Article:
In Search of The Needle in The Mariana Trench: Host Cell Proteins and the Problem of Dynamic Range

In Search of The Needle in The Mariana Trench: Host Cell Proteins and the Problem of Dynamic Range

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LCGC Supplements, Special Issues-10-09-2020, Volume 33, Issue 10
Pages: 13–19

This article explores the analytical challenges associated with HCP monitoring and reviews recent advances in HCP characterization, with special emphasis on high performance liquid chromatography mass spectrometry (HPLC–MS)-based methods and HCP enrichment techniques.

In the course of biopharmaceutical production, host cell proteins (HCPs) may end up in the final drug product despite extensive purification processes. Since these contaminants potentially affect the efficacy and safety of a drug, regulatory guidelines require their levels to be as low as technically feasible. Consequently, the low abundance of HCPs relative to the drug substance (typically, below 100 ppm) poses a key challenge for analytical methods, which must cover a wide dynamic range of up to six orders of magnitude. Here, we outline the root of the analytical problem and review recent advances in HCP characterization, with special emphasis on high performance liquid chromatography mass spectrometry (HPLC–MS)-based methods and HCP-enrichment techniques.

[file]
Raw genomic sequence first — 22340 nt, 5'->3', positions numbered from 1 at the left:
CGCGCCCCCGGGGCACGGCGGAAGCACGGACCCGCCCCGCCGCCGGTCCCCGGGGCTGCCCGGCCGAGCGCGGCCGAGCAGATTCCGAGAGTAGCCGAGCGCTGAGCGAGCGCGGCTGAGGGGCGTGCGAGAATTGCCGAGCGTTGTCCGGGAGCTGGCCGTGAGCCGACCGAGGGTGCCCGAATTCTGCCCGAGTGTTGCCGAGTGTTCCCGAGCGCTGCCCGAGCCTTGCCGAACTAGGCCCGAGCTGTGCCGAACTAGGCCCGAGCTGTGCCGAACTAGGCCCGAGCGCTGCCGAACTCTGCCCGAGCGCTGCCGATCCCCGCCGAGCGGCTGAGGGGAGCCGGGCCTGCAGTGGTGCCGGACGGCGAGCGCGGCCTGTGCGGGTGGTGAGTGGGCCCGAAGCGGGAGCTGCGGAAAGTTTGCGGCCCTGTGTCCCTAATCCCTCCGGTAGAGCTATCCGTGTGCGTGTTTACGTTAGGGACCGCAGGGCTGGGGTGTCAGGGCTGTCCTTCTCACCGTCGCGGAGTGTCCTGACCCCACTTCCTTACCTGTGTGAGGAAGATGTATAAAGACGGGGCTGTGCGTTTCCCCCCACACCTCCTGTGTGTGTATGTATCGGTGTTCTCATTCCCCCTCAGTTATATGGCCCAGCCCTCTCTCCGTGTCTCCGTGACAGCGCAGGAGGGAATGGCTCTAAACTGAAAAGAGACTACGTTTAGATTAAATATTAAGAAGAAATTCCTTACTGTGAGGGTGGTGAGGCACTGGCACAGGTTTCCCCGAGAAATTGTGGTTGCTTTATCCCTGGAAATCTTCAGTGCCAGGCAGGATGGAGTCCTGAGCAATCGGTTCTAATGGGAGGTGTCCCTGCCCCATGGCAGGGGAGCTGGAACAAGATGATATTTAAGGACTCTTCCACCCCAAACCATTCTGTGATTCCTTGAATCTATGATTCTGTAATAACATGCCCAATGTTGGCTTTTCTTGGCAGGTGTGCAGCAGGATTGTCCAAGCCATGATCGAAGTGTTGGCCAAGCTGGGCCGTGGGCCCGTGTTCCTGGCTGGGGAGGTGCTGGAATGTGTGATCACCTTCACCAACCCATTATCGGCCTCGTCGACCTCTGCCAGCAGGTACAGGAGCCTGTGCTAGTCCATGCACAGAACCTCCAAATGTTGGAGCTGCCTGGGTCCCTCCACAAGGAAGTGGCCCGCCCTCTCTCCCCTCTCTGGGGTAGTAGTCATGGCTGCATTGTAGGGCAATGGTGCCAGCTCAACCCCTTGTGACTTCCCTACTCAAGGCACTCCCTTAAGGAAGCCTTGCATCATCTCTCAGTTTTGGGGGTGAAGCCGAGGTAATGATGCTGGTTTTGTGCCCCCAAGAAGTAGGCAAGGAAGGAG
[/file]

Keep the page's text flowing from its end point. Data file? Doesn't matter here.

The production of biopharmaceuticals involves recombinant expression of the therapeutic protein by host cells, followed by extensive protein purification in the course of downstream processing. In this context, residual proteins originating from the expression host are referred to as host cell proteins (HCPs). These process‑related impurities may affect the quality and efficacy of a drug product as well as patient safety (1). Consequently, they are regarded in the context of critical quality attributes, that is, “physical, chemical, biological or microbiological propert[ies] or characteristic[s] that should be within an appropriate limit, range, or distribution to ensure the desired product quality” (2). Regulatory guidelines require that HCP levels are as low as technically feasible, but do not explicitly specify acceptable limits (3,4). Hence, manufacturers typically employ a risk-based approach (5) and aim at reducing HCP levels below 100 ng of HCP per mg of drug substance (that is, below 100 ppm) (6). These requirements entail a key challenge in HCP analysis: Due to the desired low abundance of HCPs relative to the drug substance, suitable analytical methods must cover a wide dynamic range of up to six orders of magnitude (Figure 1).

Typically, detection schemes for protein analysis such as UV‑spectroscopy or mass spectrometry (MS) are able to cover a dynamic range of only three to four orders of magnitude. Methodological approaches to enhance the dynamic range of protein detection include (i) highly selective detection, for example, based on immuno‑reaction with selective antibodies, (ii) suppression of compounds interfering with HCP detection, for instance, by selected reaction monitoring mass spectrometry (SRM-MS) or computer‑based, targeted exclusion of mass spectrometric detection, (iii) increasing the mass loading capacity of separation systems and/or better separation of protein components in the sample mixture, such as by multidimensional, chromatographic separation, and (iv) enrichment of HCPs using selective sample preparation methods such as ultrafiltration or protein A chromatography.